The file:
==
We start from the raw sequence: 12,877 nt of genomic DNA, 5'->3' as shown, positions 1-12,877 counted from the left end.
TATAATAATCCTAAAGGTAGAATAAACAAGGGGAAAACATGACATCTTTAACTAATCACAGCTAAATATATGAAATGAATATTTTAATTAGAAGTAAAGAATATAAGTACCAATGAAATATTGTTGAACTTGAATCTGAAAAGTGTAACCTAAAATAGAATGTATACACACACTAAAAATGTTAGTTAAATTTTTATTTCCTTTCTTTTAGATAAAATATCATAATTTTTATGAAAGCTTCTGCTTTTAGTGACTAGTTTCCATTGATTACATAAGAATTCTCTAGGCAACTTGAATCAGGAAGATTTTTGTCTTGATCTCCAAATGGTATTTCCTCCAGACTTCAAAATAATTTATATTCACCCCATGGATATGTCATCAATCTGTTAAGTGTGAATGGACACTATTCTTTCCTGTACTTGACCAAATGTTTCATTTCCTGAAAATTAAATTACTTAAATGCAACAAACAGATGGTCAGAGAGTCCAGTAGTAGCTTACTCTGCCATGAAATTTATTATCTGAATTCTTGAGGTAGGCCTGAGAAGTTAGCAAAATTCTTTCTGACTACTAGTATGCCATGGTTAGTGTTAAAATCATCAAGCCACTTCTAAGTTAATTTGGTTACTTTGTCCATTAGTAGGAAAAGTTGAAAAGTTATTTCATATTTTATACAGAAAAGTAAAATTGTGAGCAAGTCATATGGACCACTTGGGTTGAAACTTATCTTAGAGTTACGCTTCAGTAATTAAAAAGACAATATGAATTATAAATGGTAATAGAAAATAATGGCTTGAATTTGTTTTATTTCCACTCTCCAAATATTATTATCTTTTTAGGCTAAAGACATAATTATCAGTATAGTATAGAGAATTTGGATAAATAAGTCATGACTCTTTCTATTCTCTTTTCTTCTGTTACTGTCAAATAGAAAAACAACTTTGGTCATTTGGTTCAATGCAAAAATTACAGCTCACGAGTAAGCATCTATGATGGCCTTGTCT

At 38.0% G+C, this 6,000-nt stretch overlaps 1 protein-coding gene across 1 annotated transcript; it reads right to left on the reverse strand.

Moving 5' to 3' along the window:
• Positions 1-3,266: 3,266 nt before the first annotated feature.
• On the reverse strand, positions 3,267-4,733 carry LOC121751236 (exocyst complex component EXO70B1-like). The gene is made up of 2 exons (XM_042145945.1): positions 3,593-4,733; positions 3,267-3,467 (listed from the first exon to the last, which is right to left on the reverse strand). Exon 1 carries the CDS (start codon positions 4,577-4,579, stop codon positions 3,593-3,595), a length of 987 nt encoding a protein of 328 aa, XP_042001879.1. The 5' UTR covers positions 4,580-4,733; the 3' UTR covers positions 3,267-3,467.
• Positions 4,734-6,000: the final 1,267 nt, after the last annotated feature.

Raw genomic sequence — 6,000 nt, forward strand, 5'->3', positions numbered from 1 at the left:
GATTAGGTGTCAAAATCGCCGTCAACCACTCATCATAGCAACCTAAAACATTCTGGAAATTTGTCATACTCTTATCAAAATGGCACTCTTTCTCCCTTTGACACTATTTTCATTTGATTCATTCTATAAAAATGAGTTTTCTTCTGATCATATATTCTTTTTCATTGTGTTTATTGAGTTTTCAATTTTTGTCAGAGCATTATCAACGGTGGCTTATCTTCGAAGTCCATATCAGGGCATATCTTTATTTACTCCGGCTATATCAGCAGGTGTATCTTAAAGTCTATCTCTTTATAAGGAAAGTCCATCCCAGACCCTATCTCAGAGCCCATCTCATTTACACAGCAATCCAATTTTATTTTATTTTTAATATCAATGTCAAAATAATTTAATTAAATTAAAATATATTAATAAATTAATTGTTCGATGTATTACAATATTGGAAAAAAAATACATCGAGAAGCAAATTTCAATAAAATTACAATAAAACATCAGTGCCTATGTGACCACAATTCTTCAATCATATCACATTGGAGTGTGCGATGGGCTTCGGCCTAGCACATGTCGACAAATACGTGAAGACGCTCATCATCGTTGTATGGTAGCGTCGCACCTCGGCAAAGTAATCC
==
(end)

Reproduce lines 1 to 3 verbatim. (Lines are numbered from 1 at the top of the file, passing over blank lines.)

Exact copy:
We start from the raw sequence: 12,877 nt of genomic DNA, 5'->3' as shown, positions 1-12,877 counted from the left end.
TATAATAATCCTAAAGGTAGAATAAACAAGGGGAAAACATGACATCTTTAACTAATCACAGCTAAATATATGAAATGAATATTTTAATTAGAAGTAAAGAATATAAGTACCAATGAAATATTGTTGAACTTGAATCTGAAAAGTGTAACCTAAAATAGAATGTATACACACACTAAAAATGTTAGTTAAATTTTTATTTCCTTTCTTTTAGATAAAATATCATAATTTTTATGAAAGCTTCTGCTTTTAGTGACTAGTTTCCATTGATTACATAAGAATTCTCTAGGCAACTTGAATCAGGAAGATTTTTGTCTTGATCTCCAAATGGTATTTCCTCCAGACTTCAAAATAATTTATATTCACCCCATGGATATGTCATCAATCTGTTAAGTGTGAATGGACACTATTCTTTCCTGTACTTGACCAAATGTTTCATTTCCTGAAAATTAAATTACTTAAATGCAACAAACAGATGGTCAGAGAGTCCAGTAGTAGCTTACTCTGCCATGAAATTTATTATCTGAATTCTTGAGGTAGGCCTGAGAAGTTAGCAAAATTCTTTCTGACTACTAGTATGCCATGGTTAGTGTTAAAATCATCAAGCCACTTCTAAGTTAATTTGGTTACTTTGTCCATTAGTAGGAAAAGTTGAAAAGTTATTTCATATTTTATACAGAAAAGTAAAATTGTGAGCAAGTCATATGGACCACTTGGGTTGAAACTTATCTTAGAGTTACGCTTCAGTAATTAAAAAGACAATATGAATTATAAATGGTAATAGAAAATAATGGCTTGAATTTGTTTTATTTCCACTCTCCAAATATTATTATCTTTTTAGGCTAAAGACATAATTATCAGTATAGTATAGAGAATTTGGATAAATAAGTCATGACTCTTTCTATTCTCTTTTCTTCTGTTACTGTCAAATAGAAAAACAACTTTGGTCATTTGGTTCAATGCAAAAATTACAGCTCACGAGTAAGCATCTATGATGGCCTTGTCT

At 38.0% G+C, this 6,000-nt stretch overlaps 1 protein-coding gene across 1 annotated transcript; it reads right to left on the reverse strand.